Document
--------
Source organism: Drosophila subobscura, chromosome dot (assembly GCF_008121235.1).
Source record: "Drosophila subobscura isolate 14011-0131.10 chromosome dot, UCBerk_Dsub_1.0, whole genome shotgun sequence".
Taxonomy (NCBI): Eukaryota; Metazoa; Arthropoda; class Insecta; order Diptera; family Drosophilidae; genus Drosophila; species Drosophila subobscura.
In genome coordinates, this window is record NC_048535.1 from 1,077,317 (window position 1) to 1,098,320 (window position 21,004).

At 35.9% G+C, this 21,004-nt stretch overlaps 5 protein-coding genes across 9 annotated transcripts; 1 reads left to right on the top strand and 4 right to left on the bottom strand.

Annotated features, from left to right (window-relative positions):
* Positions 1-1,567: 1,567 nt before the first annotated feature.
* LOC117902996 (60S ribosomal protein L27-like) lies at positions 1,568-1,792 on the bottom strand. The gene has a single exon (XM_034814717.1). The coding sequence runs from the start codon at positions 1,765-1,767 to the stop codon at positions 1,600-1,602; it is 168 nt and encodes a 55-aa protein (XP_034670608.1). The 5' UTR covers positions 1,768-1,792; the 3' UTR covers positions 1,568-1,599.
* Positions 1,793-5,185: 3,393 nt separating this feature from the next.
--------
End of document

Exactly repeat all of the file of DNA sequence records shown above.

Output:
Source organism: Drosophila subobscura, chromosome dot (assembly GCF_008121235.1).
Source record: "Drosophila subobscura isolate 14011-0131.10 chromosome dot, UCBerk_Dsub_1.0, whole genome shotgun sequence".
Taxonomy (NCBI): Eukaryota; Metazoa; Arthropoda; class Insecta; order Diptera; family Drosophilidae; genus Drosophila; species Drosophila subobscura.
In genome coordinates, this window is record NC_048535.1 from 1,077,317 (window position 1) to 1,098,320 (window position 21,004).

At 35.9% G+C, this 21,004-nt stretch overlaps 5 protein-coding genes across 9 annotated transcripts; 1 reads left to right on the top strand and 4 right to left on the bottom strand.

Annotated features, from left to right (window-relative positions):
* Positions 1-1,567: 1,567 nt before the first annotated feature.
* LOC117902996 (60S ribosomal protein L27-like) lies at positions 1,568-1,792 on the bottom strand. The gene has a single exon (XM_034814717.1). The coding sequence runs from the start codon at positions 1,765-1,767 to the stop codon at positions 1,600-1,602; it is 168 nt and encodes a 55-aa protein (XP_034670608.1). The 5' UTR covers positions 1,768-1,792; the 3' UTR covers positions 1,568-1,599.
* Positions 1,793-5,185: 3,393 nt separating this feature from the next.